In the near term, we are definitely seeing signs of improvement in the global economy. The eurozone has emerged from recession, although the picture there is still mixed. China’s slowdown in growth rate looks to be moderating and US economic data continue to show a strengthening recovery. While expectations for global economic growth, corporate earnings and credit availability are improving, many companies are still cautiously weighing macroeconomic and geopolitical risks around the globe.
Over the longer term, globalization, demographic shifts and technology will continue to drive economic growth. Despite the recent slowdown in emerging markets and the improved outlook in developed ones, many emerging markets have younger populations and more favorable dependency ratios. These trends will contribute to the global economic rebalancing that we’ve seen for the past generation.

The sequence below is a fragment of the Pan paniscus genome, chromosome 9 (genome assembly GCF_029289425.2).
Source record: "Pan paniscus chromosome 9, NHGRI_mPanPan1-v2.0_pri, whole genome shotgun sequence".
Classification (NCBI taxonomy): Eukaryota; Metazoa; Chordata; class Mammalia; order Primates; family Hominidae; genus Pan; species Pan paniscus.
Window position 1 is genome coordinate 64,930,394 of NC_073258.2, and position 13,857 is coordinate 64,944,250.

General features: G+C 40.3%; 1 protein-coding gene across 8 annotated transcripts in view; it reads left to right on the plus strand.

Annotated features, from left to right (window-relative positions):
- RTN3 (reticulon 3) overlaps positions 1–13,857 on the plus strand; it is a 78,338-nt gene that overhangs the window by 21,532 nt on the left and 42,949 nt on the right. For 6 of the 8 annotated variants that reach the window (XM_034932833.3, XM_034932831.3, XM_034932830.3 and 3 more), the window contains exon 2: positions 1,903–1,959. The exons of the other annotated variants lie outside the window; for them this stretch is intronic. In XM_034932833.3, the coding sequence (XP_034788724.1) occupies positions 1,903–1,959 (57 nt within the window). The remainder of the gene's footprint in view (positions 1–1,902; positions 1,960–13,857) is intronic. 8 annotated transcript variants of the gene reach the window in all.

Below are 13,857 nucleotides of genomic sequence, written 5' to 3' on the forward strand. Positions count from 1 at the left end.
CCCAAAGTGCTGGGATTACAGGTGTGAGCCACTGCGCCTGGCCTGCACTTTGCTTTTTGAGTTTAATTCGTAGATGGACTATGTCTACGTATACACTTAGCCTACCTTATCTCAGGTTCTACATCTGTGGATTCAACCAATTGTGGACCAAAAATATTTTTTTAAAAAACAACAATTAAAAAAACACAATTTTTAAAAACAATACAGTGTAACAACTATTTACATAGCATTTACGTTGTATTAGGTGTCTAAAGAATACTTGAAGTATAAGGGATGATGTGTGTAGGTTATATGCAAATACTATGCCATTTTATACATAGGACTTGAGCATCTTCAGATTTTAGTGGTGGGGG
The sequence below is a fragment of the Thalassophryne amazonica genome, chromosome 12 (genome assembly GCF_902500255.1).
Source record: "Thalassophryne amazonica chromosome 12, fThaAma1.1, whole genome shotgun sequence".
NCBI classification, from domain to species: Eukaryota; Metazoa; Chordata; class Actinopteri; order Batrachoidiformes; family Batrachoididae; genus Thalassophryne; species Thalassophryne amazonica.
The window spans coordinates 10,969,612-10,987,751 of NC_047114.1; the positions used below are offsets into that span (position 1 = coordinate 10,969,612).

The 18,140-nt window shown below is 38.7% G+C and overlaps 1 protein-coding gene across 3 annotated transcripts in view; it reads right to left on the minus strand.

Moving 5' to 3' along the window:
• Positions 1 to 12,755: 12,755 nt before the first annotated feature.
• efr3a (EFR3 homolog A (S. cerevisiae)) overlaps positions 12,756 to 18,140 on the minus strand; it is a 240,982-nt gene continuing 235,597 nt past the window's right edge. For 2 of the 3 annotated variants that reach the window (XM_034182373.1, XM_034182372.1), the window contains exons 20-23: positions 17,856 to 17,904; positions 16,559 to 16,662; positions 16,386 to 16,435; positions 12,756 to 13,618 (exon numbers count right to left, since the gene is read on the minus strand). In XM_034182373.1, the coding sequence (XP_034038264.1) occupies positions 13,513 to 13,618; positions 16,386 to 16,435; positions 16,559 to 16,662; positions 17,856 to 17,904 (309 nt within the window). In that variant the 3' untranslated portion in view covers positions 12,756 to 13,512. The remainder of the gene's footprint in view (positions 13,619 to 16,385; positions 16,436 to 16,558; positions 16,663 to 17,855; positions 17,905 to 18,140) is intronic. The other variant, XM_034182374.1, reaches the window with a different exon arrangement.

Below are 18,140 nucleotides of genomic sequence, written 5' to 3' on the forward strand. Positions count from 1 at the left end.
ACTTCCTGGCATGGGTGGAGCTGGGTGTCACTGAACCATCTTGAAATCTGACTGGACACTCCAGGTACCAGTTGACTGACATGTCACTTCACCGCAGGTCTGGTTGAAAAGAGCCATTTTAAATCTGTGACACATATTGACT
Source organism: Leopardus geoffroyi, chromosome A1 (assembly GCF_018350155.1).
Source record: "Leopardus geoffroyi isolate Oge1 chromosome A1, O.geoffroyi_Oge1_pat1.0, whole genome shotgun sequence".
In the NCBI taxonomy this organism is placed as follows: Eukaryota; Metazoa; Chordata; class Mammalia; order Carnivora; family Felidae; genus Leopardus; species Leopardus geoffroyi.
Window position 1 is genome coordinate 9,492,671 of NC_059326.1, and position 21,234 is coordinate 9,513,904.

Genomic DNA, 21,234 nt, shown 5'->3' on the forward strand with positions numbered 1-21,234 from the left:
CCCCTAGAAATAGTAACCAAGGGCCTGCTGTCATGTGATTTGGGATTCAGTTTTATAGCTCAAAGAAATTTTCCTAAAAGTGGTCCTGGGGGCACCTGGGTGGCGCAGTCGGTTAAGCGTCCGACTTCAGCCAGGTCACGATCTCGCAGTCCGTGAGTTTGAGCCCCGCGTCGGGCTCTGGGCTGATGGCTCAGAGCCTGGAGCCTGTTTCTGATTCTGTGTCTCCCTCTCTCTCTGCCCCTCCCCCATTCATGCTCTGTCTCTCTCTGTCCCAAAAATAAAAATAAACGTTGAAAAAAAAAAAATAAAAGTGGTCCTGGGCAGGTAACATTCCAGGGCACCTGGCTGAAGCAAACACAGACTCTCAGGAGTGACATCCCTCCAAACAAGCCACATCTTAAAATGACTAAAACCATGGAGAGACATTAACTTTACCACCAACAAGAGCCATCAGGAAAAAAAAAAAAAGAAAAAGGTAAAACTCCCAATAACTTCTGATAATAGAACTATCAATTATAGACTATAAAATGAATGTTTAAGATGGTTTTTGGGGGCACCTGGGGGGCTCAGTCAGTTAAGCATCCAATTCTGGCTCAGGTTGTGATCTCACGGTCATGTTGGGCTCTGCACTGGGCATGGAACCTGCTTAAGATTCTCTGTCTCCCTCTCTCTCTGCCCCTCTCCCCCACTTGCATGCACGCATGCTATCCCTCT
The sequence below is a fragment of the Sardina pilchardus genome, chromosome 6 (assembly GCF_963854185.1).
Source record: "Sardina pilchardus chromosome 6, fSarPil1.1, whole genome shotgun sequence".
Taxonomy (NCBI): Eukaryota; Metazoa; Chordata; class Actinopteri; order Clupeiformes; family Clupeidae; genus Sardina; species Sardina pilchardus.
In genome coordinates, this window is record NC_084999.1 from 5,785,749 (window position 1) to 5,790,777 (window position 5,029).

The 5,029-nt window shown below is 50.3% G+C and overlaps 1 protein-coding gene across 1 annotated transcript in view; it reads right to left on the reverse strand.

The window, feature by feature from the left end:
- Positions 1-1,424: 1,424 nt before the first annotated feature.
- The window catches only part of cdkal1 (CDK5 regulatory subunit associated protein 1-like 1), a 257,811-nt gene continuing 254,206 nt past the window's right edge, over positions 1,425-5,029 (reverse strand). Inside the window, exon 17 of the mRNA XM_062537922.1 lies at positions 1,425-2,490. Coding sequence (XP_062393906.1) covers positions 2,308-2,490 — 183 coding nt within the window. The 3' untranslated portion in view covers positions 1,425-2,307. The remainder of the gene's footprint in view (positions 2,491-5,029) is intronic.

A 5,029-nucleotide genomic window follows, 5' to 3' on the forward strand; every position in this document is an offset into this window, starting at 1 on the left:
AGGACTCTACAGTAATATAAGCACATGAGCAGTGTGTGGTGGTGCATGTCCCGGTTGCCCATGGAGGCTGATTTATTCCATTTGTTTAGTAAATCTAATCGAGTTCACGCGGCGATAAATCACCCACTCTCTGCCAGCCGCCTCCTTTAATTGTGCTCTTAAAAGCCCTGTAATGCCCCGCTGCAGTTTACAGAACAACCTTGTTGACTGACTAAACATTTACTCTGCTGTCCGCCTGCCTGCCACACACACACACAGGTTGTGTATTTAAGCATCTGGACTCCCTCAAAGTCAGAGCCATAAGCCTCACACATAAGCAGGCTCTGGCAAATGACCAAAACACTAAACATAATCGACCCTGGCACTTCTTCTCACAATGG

In the wake of the financial crisis, and as economies become more connected, regulation further complicates the picture. International regulatory cooperation is becoming increasingly important, yet it can be a slow and painstaking process to achieve.
One of the most pressing issues, in both the short and long term, is the sharp rise in youth unemployment that we’ve seen in many countries. This is something that business, governments and international organizations must work together to address. We risk losing a generation in terms of its long-term economic potential. Further, societies that cannot give their young people a stake risk instability and upheaval. Governments should address tight controls over labor markets and ensure that young people receive the education and training they need to secure meaningful, productive jobs.